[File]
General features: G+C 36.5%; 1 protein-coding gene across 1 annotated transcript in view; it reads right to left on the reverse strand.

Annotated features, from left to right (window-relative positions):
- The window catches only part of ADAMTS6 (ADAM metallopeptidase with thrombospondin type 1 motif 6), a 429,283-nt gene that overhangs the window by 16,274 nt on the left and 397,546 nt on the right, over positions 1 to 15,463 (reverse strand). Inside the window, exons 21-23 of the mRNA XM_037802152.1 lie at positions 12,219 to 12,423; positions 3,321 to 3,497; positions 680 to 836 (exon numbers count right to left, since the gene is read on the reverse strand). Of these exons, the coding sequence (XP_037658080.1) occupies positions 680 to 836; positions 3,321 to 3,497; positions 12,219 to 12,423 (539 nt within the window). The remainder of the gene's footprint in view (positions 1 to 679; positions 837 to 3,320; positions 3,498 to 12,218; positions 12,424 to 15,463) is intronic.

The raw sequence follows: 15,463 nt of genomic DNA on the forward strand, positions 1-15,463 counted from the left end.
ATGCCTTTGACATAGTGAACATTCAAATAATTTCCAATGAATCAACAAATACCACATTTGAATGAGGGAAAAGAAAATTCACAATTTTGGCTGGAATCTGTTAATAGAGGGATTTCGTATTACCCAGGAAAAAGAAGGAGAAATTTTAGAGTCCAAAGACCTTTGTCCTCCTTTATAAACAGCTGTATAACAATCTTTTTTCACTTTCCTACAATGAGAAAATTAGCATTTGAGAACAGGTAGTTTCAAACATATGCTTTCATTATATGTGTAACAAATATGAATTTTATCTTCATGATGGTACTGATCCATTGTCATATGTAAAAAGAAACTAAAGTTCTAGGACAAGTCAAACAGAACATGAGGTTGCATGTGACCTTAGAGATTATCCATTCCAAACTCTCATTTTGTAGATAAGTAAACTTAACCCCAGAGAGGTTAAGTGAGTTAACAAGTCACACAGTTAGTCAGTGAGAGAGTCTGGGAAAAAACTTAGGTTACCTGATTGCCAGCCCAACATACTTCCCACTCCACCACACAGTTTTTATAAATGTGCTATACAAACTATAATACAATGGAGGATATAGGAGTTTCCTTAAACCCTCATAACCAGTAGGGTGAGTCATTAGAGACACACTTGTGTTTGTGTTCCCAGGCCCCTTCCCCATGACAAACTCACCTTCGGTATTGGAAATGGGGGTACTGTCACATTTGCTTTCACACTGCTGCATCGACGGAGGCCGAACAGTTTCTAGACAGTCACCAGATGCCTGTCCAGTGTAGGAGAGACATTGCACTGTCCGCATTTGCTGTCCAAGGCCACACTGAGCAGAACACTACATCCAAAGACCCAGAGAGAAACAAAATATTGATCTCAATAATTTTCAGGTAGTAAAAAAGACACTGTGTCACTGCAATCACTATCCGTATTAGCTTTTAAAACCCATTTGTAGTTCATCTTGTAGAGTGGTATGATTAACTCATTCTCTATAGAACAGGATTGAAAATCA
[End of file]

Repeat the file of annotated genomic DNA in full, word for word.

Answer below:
General features: G+C 36.5%; 1 protein-coding gene across 1 annotated transcript in view; it reads right to left on the reverse strand.

Annotated features, from left to right (window-relative positions):
- The window catches only part of ADAMTS6 (ADAM metallopeptidase with thrombospondin type 1 motif 6), a 429,283-nt gene that overhangs the window by 16,274 nt on the left and 397,546 nt on the right, over positions 1 to 15,463 (reverse strand). Inside the window, exons 21-23 of the mRNA XM_037802152.1 lie at positions 12,219 to 12,423; positions 3,321 to 3,497; positions 680 to 836 (exon numbers count right to left, since the gene is read on the reverse strand). Of these exons, the coding sequence (XP_037658080.1) occupies positions 680 to 836; positions 3,321 to 3,497; positions 12,219 to 12,423 (539 nt within the window). The remainder of the gene's footprint in view (positions 1 to 679; positions 837 to 3,320; positions 3,498 to 12,218; positions 12,424 to 15,463) is intronic.

The raw sequence follows: 15,463 nt of genomic DNA on the forward strand, positions 1-15,463 counted from the left end.
ATGCCTTTGACATAGTGAACATTCAAATAATTTCCAATGAATCAACAAATACCACATTTGAATGAGGGAAAAGAAAATTCACAATTTTGGCTGGAATCTGTTAATAGAGGGATTTCGTATTACCCAGGAAAAAGAAGGAGAAATTTTAGAGTCCAAAGACCTTTGTCCTCCTTTATAAACAGCTGTATAACAATCTTTTTTCACTTTCCTACAATGAGAAAATTAGCATTTGAGAACAGGTAGTTTCAAACATATGCTTTCATTATATGTGTAACAAATATGAATTTTATCTTCATGATGGTACTGATCCATTGTCATATGTAAAAAGAAACTAAAGTTCTAGGACAAGTCAAACAGAACATGAGGTTGCATGTGACCTTAGAGATTATCCATTCCAAACTCTCATTTTGTAGATAAGTAAACTTAACCCCAGAGAGGTTAAGTGAGTTAACAAGTCACACAGTTAGTCAGTGAGAGAGTCTGGGAAAAAACTTAGGTTACCTGATTGCCAGCCCAACATACTTCCCACTCCACCACACAGTTTTTATAAATGTGCTATACAAACTATAATACAATGGAGGATATAGGAGTTTCCTTAAACCCTCATAACCAGTAGGGTGAGTCATTAGAGACACACTTGTGTTTGTGTTCCCAGGCCCCTTCCCCATGACAAACTCACCTTCGGTATTGGAAATGGGGGTACTGTCACATTTGCTTTCACACTGCTGCATCGACGGAGGCCGAACAGTTTCTAGACAGTCACCAGATGCCTGTCCAGTGTAGGAGAGACATTGCACTGTCCGCATTTGCTGTCCAAGGCCACACTGAGCAGAACACTACATCCAAAGACCCAGAGAGAAACAAAATATTGATCTCAATAATTTTCAGGTAGTAAAAAAGACACTGTGTCACTGCAATCACTATCCGTATTAGCTTTTAAAACCCATTTGTAGTTCATCTTGTAGAGTGGTATGATTAACTCATTCTCTATAGAACAGGATTGAAAATCA